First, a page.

4 print(“AFTER DELETING:”)
—-> 5 print(random)

NameError: name ‘random’ is not defined

Deleting a key-value pair

random = {1:”one”, 2:”two”, 3:”three”}


{1: ‘one’, 2: ‘two’, 3: ‘three’}
{2: ‘two’, 3: ‘three’}

Accessing an Element

The easiest way to access an element in a dictionary is by using its key. This can be done using the following syntax:


For example,

random = {1:”one”, 2:”two”, 3:”three”}



We can also access the keys, values and the key-value pairs by in-built Python functions keys( ), values( ) and items( ), respectively. They are used as shown below:

random = {1:”one”, 2:”two”, 3:”three”}


dict_keys([1, 2, 3])
dict_values([‘one’, ‘two’, ‘three’])
dict_items([(1, ‘one’), (2, ‘two’), (3, ‘three’)])

Now, previously we discussed nested dictionaries, so we must know how to access their elements too. The syntax for it is as shown below:


Considering our previous example,

ones = {1:”one”, 2:”two”, 3:”three”, 4:”four”, 5:”five”, 6:”six”, 7:”seven”, 8:”eight”, 9:”nine”}

tens = {10:”ten”, 20:”twenty”, 30:”thirty”, 40:”forty”, 50:”fifty”, 60:”sixty”, 70:”seventy”, 80:”eighty”, 90:”ninety”}

numbers = {1:tens, 2:ones}print(numbers[1][10])



There are alternate methods for all three operations discussed above.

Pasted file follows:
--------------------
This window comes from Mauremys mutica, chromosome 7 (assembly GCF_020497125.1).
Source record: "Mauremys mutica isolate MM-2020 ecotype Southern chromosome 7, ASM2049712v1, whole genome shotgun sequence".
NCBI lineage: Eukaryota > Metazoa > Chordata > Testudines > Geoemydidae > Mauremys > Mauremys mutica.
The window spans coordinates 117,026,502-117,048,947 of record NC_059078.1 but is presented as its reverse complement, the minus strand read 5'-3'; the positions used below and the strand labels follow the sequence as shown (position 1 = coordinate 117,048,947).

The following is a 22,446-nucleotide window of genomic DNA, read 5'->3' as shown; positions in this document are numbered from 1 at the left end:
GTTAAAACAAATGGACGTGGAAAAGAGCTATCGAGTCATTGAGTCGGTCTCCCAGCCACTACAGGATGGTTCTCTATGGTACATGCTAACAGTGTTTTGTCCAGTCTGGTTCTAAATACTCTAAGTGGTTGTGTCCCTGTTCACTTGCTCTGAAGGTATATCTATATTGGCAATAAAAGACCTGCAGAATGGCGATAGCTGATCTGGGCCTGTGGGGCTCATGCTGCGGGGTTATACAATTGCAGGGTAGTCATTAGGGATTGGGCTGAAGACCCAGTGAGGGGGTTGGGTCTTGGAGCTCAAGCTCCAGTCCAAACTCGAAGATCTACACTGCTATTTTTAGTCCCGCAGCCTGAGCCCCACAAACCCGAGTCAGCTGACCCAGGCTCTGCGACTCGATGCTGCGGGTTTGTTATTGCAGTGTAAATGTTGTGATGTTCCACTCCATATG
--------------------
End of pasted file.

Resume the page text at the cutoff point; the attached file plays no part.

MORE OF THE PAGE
Curious to learn more about them? Don’t worry because you can easily find them all here.

Practical Use of a Dictionary

Now that we know how to use dictionaries, let us solve one question. 

Suppose we have a string and we want to find the frequency of each letter used in it. To do this, we will use a dictionary and map the frequency of each letter. 

Are you curious as to how? It’s simple store each letter in the dictionary as a key and its occurrence as a value.

The code is straightforward, and I am pretty sure you can figure it out yourself too, but for your help, the solution is given below:

str = “abcdbbcdaacdbbcadacbc”
freq = dict()
ct = 0
for each in str:
  if each in freq.keys():
    freq[each] = 1
for key,value in freq.items():


a 5
b 6
c 6
d 4

Don’t stop there; use CodeStudio to try out a variation of the preceding problem, Maximum Frequency Number, and get it accepted straight away.

Frequently Asked Questions

What is an example of a dictionary in Python?

An example of a dictionary in Python would be as follows:
digits = {1:”one”, 2:”two”, 3:”three”, 4:”four”, 5:”five”, 6:”six”, 7:”seven”, 8:”eight”, 9:”nine”}

What are dictionaries used for in Python? 

Dictionaries in Python are used to store key-value pairs in a mutable data structure.

How do you create a dictionary in Python? 

A dictionary in Python can be created in two ways as follows:
Using curly braces ( { } ):
myDictionary = {“name”:”Neelakshi”, “age”:21 }
Using the dict( ) constructor:
myDictionary = dict(name=”Neelakshi”, age=21)

Is Python dictionary a hashmap?

In Python, dictionaries are a counterpart of hashmaps in Java.  

Are Dictionaries mutable in Python?

Yes, dictionaries in Python are mutable.

Key Takeaways

By now, we have learned about dictionaries and some basic operations on them. But that’s not all there is to dictionaries. 

There are many methods in Python specifically for dictionaries. To learn about them, you can go through this blog.

Apart from this, you can also practice the vast array of coding questions asked in the interviews of renowned companies. They are collectively available at CodeStudio